Voice Cloning: What It Is and Why It’s Scary

Voice cloning, a potent new use of artificial intelligence, copies a person's voice with eerie accuracy.

Written by Mohamed Lazzouni
Published on Jun. 14, 2023
Voice Cloning: What It Is and Why It’s Scary
Image: Shutterstock / Built In
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In recent months, several voice-over actors reported being shocked to find artificial intelligence copying their speech. One individual was Remie Michelle Clark, the voice of Microsoft Bing in Ireland, who discovered a text-to-speech website offering her voice as that of a generic Irish woman. 

What Is Voice Cloning?

Voice cloning builds a digital copy of a person’s unique voice, including speech patterns, accents, voice inflection and even breathing, by training an algorithm with a sample of a person’s speech that can be as short as a three-second audio clip.

Customers could pay to use Clarke’s “voice” to say anything — advertisements, trainings, YouTube videos or even voicemail messages. 

Frightening, yes, but this is possible due to a new form of artificial intelligence capable of very accurately mimicking human speech so that it’s virtually impossible to distinguish between what is real and what is AI generated. This activity is called voice cloning because it builds a digital copy of a person’s unique voice, including speech patterns, accents, voice inflection and even breathing, by training an algorithm with a sample of a person’s speech.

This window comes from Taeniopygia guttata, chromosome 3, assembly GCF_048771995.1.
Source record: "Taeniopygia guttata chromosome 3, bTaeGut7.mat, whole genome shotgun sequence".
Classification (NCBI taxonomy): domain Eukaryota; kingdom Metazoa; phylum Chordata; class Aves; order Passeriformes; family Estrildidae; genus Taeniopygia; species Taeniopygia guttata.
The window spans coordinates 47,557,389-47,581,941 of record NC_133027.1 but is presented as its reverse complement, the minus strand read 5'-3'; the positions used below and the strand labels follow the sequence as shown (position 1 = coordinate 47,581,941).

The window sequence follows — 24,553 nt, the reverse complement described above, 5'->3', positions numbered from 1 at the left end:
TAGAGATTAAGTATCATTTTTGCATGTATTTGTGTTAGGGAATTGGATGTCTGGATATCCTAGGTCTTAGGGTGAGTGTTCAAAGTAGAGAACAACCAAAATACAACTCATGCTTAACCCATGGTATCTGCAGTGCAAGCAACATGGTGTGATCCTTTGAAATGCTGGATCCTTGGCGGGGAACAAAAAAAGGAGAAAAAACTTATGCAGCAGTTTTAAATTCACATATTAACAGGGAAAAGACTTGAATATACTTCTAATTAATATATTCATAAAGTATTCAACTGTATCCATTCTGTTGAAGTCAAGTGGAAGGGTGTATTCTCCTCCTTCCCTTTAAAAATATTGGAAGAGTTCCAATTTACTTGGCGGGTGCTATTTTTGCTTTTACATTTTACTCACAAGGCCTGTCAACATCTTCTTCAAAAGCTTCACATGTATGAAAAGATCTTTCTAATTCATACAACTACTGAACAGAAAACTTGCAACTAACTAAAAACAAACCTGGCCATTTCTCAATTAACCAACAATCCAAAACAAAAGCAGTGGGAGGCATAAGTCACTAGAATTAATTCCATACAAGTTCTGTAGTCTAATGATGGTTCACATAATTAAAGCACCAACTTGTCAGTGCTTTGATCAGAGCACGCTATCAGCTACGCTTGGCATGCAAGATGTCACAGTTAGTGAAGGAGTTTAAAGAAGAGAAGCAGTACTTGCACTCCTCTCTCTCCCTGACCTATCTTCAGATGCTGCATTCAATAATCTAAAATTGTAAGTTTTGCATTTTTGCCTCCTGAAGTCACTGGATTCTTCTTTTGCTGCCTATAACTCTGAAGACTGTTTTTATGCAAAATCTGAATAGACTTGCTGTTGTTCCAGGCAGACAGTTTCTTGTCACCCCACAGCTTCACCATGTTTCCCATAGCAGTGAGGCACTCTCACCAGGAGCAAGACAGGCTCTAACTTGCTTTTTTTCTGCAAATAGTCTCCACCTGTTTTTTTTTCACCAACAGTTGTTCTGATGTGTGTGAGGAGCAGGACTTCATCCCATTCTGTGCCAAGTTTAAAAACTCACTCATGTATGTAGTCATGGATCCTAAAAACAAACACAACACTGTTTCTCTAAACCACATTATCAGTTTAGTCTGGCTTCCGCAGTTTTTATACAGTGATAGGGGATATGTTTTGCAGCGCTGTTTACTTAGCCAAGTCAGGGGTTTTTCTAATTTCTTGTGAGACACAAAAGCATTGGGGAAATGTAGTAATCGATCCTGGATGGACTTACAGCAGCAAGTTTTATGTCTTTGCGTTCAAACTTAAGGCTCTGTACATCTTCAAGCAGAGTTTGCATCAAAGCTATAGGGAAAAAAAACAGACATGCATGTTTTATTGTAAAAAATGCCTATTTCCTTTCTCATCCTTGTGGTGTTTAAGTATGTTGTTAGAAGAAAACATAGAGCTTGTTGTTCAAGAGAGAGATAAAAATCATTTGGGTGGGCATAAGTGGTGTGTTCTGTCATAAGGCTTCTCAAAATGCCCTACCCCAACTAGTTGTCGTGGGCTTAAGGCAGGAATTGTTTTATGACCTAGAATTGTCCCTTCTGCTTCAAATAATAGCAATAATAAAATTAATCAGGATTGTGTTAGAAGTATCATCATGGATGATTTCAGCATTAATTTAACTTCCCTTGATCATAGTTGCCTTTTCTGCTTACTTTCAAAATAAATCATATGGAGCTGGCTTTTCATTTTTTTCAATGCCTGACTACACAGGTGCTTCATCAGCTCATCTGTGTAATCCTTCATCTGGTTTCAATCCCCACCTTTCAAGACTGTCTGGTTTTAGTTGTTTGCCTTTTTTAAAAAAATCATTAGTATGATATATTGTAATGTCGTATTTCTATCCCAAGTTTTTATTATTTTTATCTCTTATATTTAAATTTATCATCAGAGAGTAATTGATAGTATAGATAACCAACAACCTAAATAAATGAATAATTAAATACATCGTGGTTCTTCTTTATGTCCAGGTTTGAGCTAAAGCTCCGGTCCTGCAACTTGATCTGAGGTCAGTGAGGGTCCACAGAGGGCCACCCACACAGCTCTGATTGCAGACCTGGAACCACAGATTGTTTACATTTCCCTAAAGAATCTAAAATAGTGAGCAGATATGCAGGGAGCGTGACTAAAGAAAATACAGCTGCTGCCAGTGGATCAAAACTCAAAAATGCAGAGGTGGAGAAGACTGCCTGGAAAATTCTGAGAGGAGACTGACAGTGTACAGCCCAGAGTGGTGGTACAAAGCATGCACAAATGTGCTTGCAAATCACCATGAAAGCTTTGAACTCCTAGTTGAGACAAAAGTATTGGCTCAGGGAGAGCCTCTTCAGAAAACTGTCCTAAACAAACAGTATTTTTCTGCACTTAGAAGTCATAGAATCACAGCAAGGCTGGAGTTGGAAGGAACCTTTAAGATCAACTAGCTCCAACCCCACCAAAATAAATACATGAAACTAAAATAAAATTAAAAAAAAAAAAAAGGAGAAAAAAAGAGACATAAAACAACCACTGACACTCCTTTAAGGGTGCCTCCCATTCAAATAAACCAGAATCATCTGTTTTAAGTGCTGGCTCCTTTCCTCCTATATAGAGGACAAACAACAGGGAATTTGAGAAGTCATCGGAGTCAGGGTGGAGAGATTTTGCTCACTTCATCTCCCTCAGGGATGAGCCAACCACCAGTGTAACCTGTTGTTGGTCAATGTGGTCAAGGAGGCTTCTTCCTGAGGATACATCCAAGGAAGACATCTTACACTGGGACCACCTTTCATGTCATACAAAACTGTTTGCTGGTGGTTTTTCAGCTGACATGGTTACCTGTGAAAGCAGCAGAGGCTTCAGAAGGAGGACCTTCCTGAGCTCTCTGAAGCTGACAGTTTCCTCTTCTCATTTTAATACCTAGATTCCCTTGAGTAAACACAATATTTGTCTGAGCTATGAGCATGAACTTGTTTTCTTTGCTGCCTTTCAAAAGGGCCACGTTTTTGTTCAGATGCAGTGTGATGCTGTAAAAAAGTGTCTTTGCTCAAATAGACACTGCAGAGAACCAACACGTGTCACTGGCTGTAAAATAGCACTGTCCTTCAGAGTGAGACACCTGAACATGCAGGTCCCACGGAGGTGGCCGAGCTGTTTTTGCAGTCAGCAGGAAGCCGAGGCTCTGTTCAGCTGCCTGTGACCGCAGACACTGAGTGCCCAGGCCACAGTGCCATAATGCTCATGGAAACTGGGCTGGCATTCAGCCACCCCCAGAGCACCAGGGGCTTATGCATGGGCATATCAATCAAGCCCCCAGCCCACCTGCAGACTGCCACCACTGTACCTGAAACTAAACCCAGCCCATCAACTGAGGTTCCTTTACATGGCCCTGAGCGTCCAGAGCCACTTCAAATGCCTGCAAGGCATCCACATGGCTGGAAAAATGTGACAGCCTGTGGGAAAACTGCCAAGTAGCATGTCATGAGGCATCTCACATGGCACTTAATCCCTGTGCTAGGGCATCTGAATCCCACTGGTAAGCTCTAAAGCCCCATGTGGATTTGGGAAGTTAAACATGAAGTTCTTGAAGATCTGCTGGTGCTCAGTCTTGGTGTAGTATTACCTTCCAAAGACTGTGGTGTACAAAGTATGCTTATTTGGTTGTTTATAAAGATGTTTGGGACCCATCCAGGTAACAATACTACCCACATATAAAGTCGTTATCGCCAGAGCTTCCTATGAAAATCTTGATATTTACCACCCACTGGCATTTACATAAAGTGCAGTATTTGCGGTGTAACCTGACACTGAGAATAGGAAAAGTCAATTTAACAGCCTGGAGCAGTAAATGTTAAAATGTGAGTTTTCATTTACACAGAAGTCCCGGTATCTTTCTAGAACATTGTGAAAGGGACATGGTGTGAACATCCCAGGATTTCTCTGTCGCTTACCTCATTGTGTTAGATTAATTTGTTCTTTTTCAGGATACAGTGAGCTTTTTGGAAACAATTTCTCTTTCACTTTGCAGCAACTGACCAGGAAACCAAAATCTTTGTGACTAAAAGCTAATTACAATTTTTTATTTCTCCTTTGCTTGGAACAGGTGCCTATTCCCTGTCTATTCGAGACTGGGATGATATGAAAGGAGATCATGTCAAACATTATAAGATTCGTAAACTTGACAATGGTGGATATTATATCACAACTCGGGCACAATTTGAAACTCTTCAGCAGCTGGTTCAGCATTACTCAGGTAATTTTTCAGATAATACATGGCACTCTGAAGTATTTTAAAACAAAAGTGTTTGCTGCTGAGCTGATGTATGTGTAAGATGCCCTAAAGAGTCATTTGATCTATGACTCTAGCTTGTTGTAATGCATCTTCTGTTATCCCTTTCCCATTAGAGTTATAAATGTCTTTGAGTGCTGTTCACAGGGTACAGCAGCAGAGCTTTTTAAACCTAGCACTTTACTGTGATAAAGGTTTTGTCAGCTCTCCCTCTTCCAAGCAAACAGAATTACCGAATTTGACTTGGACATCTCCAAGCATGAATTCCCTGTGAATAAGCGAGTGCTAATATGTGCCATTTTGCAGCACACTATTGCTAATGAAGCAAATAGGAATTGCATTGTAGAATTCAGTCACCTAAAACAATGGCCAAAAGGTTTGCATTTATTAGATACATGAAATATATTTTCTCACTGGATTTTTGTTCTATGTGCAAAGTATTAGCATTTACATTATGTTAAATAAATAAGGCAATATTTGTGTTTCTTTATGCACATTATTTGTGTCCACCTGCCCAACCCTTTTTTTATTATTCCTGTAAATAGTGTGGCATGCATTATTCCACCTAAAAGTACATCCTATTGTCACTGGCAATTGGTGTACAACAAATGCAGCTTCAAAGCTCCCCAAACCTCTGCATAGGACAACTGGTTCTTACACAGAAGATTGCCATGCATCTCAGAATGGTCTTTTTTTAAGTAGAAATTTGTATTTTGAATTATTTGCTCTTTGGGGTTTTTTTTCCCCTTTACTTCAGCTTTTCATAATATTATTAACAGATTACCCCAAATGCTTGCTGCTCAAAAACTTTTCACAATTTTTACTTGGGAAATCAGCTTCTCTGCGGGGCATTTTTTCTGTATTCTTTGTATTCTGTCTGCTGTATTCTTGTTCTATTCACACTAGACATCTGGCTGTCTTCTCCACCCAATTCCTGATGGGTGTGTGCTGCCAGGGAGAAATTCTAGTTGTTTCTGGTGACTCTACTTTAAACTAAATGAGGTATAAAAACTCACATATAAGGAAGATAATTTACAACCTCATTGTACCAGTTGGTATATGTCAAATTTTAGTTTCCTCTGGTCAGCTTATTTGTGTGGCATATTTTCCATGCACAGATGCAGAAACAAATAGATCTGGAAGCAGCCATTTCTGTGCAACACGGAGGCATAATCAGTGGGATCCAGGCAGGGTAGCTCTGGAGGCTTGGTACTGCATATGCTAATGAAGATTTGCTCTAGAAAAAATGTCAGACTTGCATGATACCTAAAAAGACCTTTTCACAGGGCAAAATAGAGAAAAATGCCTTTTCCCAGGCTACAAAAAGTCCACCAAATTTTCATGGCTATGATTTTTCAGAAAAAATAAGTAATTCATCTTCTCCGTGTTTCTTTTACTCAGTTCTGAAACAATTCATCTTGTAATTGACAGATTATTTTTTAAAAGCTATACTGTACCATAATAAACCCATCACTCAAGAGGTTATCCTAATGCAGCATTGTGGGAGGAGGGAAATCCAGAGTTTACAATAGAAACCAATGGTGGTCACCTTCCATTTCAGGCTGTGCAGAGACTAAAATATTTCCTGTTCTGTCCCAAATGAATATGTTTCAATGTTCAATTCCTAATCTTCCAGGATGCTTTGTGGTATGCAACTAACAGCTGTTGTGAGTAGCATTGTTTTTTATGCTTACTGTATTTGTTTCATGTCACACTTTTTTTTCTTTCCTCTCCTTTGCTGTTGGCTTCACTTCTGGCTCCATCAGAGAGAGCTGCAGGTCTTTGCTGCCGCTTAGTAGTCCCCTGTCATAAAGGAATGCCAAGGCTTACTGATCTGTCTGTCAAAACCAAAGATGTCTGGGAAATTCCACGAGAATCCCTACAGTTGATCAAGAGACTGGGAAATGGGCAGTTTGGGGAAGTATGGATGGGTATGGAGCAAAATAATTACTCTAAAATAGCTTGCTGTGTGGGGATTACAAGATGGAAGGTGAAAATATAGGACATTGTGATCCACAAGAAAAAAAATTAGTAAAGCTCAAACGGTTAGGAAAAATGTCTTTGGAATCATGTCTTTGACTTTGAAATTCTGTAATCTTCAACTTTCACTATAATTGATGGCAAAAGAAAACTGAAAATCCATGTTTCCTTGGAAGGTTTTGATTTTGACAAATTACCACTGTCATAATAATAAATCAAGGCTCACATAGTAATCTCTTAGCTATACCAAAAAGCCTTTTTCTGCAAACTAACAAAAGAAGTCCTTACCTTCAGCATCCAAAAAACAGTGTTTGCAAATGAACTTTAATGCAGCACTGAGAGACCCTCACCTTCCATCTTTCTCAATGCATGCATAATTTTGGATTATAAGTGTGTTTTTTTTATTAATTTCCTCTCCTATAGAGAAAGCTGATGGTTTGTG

Once a voice model is created or captured (some new variations can clone human voices from as little as a three-second audio clip), plain text is all that’s needed to synthesize a person’s speech, capturing and mimicking the exact sound of an individual. Cloned voices can also reflect a whole range of emotions, ranging from anger and fear to even love and boredom. This is far from the synthetic speech of the past that was robotic, stiff, unnatural and clearly sounded like a machine.  

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Voice Cloning Is a Formidable Force

However, AI-based voice cloning is a potent new technology that promises to transform lives, in many cases for the better. There’s a huge upside to its use in entertainment, where voice-over artists will be able to do much more. For example, if they are overbooked, an artist can simply send a sample of their voice to one of the jobs so their voice can be cloned, and they’ll still be paid. 

Voice cloning can also be used to translate an actor’s words into different languages, meaning film production companies will no longer need to hire foreign-language actors to make versions of their movies suitable for other countries.

Perhaps the biggest potential for good belongs to the medical realm, helping individuals with speech disabilities. Imagine being able to create artificial voices for people who are unable to talk without assistance. Or imagine a patient with throat cancer who may need to have their larynx removed, but can record their voice prior to surgery in order to create a cloned voice that sounds more like their old self. 

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How Voice Cloning Enables Scams

Perhaps unsurprisingly, there’s also a tremendous opportunity for this technology to be abused by cybercriminals. In March 2023, when Silicon Valley Bank collapsed, a fake audio recording of U.S. President Joe Biden emerged, directing his administration to “use the full force of the media to calm the public.” Fact-checkers were ultimately able to expose the fraudulent nature of the clip, but by that point the audio had already been heard by millions and was well on its way to stirring panic.